Cameroon’s 2020-2021 Football Season Ends in Uneventful Fashion
Curtains were drawn on Cameroon’s leagues one and two seasons on Wednesday 29 September in Douala. At the Japoma stadium, Coton Sport de Garoua demolished Apejes de Mfou three-one to clinch their record sixteenth title.
In League Two, Racing FC of the West region were crowned champions following their three-two win over OFTA de Kribi in Mbankomo.
One would have expected the thrills, widespread excitement and the enthusiastic mobilisation that traditionally come with such endings. The event was rather sour, short of pomp and went down unnoticed. That’s what Cameroon and the football governing body reap after starting as late as February.
The 2020/2021 football season will go down as one of the most insipid. Born from the ashes of the Covid-19 interrupted season that was cancelled in May 2020, kick-off was lengthily delayed due to a long-standing dispute between the Cameroon Football Federation (Fecafoot) and the Professional Football League (LFPC). The bitter tussle over organisational rights saw players, coaches, referees and other chain actors observe an unwanted close-to-a-year holiday.
While the cold war rumbled on, other nations braved the odds and weathered the storms of Covid-19 to get things back to normal. This until the Court of Arbitration for Sport (CAS) rescinded a decision that once favoured the LFPC. Its new statement recognised Fecafoot as the legitimate body to take charge of the championship. Measures were then taken to officially kick-start the 2020/2021 season on February 27.
Subventions, the new normal
Football slipped from the rails the moment club administrations resuscitated the unbecoming subvention problems.
Both league one and two club presidents teamed up against playing unless government fulfilled its promise. That of disbursing subventions worth 560 million Fcfa. The Ministry of Sport paid part (200 million Fcfa), and took another engagement to complete it at midseason.
Return legs stopped before they had started when club bosses unanimously downed their tools in want of the remaining subsidies. As a consequence, the leagues’ calendars were disrupted, with Cameroon running against the August deadline set by the confederation of African Football for member associations to file in Champions League and Confederation Cup representatives.
That’s the pressure that obliged Seidou Mbombo Njoya’s Fecafoot to crudely choose temporal pool leaders Fovu Club and Coton Sport for continental competitions this year.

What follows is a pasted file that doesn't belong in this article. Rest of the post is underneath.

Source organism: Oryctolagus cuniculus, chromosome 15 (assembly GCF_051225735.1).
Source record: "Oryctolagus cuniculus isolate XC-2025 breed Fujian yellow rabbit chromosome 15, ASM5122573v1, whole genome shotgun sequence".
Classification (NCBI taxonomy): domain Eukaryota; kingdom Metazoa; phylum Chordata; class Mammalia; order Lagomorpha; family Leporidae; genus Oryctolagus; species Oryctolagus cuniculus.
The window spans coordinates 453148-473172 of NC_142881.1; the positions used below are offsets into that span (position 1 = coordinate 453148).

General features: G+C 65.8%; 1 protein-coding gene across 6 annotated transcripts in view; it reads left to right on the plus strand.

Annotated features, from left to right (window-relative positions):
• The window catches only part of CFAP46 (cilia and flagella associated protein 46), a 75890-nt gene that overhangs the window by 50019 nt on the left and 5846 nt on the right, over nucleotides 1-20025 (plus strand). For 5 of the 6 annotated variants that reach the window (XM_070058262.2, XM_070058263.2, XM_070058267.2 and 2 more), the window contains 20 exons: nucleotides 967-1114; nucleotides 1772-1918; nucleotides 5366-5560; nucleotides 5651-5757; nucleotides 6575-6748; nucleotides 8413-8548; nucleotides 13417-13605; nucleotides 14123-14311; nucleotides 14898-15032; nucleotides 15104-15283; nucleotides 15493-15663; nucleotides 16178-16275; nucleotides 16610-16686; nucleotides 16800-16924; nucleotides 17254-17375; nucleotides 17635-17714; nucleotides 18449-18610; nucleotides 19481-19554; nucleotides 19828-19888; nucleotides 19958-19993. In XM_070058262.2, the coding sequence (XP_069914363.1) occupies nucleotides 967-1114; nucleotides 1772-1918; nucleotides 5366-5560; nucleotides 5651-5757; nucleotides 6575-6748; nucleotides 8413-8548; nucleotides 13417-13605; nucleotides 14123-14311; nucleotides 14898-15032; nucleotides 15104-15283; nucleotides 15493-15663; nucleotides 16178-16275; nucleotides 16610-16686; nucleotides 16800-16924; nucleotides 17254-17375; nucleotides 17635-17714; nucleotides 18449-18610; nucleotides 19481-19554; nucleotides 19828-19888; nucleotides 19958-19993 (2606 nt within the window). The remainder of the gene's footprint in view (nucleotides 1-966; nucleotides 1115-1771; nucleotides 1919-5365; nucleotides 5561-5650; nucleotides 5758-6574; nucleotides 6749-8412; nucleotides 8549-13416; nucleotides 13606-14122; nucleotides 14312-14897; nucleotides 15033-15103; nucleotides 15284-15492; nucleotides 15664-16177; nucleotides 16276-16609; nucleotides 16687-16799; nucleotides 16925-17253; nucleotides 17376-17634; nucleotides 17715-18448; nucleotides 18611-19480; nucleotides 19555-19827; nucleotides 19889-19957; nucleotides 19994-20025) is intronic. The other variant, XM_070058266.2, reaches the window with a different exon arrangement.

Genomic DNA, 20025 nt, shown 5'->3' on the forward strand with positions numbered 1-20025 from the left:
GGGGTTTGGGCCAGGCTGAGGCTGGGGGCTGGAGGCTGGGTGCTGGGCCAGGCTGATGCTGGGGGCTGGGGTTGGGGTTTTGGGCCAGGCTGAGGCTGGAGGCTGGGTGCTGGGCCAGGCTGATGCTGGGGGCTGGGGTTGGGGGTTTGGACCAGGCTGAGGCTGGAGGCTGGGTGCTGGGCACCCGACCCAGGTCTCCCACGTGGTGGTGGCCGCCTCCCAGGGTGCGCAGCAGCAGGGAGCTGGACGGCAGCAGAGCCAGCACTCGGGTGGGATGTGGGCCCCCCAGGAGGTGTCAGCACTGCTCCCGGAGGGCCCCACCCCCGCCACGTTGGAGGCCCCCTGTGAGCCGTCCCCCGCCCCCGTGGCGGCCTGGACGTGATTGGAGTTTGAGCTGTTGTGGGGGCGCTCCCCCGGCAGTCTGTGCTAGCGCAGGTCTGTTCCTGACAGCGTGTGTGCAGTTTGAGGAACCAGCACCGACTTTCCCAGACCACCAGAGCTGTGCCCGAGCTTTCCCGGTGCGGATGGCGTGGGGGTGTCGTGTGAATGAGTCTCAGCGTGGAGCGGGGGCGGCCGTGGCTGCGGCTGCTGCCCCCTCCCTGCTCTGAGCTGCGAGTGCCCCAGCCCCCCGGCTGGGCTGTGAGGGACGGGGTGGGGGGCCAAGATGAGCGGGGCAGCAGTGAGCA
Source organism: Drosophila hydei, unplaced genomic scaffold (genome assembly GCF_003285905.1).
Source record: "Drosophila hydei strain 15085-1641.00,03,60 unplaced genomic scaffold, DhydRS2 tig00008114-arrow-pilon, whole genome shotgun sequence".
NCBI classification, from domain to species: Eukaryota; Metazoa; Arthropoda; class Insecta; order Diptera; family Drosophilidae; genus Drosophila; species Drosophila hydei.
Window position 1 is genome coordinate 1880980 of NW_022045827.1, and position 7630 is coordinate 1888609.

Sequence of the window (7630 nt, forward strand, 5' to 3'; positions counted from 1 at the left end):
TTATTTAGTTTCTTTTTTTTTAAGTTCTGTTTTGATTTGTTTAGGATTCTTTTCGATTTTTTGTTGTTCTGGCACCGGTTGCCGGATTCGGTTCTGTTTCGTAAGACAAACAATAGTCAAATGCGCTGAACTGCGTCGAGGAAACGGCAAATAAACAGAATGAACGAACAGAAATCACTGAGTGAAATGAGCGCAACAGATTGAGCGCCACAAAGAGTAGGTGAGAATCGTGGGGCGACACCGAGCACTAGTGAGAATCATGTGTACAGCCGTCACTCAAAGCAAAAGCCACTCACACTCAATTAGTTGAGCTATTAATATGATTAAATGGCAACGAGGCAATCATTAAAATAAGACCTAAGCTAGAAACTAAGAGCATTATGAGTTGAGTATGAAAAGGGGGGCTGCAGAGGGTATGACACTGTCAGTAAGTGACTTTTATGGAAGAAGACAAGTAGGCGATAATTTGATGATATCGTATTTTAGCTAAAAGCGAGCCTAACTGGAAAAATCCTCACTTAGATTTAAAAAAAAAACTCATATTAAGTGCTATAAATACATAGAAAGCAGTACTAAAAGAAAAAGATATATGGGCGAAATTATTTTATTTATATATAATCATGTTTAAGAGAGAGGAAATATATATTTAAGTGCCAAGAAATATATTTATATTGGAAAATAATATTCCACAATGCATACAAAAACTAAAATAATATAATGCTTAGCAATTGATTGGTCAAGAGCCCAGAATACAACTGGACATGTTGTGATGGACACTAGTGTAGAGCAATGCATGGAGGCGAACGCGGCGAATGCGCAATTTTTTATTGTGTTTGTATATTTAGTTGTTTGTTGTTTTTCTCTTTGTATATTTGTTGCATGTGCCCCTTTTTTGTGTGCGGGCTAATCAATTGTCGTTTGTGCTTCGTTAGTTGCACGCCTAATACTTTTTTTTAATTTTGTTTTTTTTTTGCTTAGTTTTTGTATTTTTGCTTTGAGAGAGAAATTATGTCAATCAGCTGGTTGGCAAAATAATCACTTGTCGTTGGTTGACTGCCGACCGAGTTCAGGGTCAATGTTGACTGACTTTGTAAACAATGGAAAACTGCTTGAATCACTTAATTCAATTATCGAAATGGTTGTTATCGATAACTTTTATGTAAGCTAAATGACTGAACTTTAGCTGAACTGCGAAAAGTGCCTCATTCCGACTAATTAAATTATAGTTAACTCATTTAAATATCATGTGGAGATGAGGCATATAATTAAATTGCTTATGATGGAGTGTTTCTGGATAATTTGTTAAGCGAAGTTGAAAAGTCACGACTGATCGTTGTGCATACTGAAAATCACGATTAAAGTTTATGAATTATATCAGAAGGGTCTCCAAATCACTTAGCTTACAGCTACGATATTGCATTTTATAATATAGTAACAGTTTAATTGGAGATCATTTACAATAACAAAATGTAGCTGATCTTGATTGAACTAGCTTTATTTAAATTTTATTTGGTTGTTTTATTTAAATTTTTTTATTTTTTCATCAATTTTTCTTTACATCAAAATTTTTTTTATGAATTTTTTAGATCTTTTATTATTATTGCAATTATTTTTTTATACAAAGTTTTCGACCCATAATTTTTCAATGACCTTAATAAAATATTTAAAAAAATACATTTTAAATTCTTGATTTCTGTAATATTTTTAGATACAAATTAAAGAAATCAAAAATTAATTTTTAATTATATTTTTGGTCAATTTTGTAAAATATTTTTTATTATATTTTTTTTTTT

Dependency on subventions is a veritable cankerworm eating up the wellness of so-called professional football in Cameroon. In 2011, as part of the project to create the League (the body charged with growing and standardising the sport), the sport ministry resolved to subsidise participating clubs for a duration of two years. The idea was to assist clubs build sustainable foundations.
Today, there’s no gainsaying that there will be no league football if the government puts an end to subventions. Apart from the likes of Union Sportive, Coton Sport, Bamboutos de Mbouda and Eding Sport de la Lekié, the rest are lagoons of amateurism. Because their socio-economic structures and policies are typically unproductive and unsustainable, some pundits think there is no such thing as professional football in the country.
Every other year, the mystery of the prize money keeps increasing. How professional footballers manage to survive is a story for another day.
Coton Sport bounce back
Coton Sport were crowned champions of the belated season thanks to an emphatic three-one win against Apejes in the title play-off.
It is their first trophy since 2018 and ranks them the most successful club in the history of top flight football. Canon Sportive de Yaounde trail them with ten trophies.
Yesterday in Japoma, Francis Bailang ignited the surge of goals for Coton Sport by converting a first half penalty. Two quick second half goals from Marou Souaibou and Tombi Alemi settled the affair. Leonard Gweth pulled one back for Apejes as defeat was largely inevitable.
Coton Sport headed into Wednesday’s final with memories of their semi-final exits from the CAF Confederation Cup and the Cup of Cameroon. With a squad full of talents and experience, they were well armed against Apejes.
Apejes’ loss was therefore not a surprise same as the title going back where it belongs.
In the first game of the day at Japoma, AS Fortuna drubbed Fovu Club five zero to finish third, their best ever campaign in the League.
By Beng Emmanuel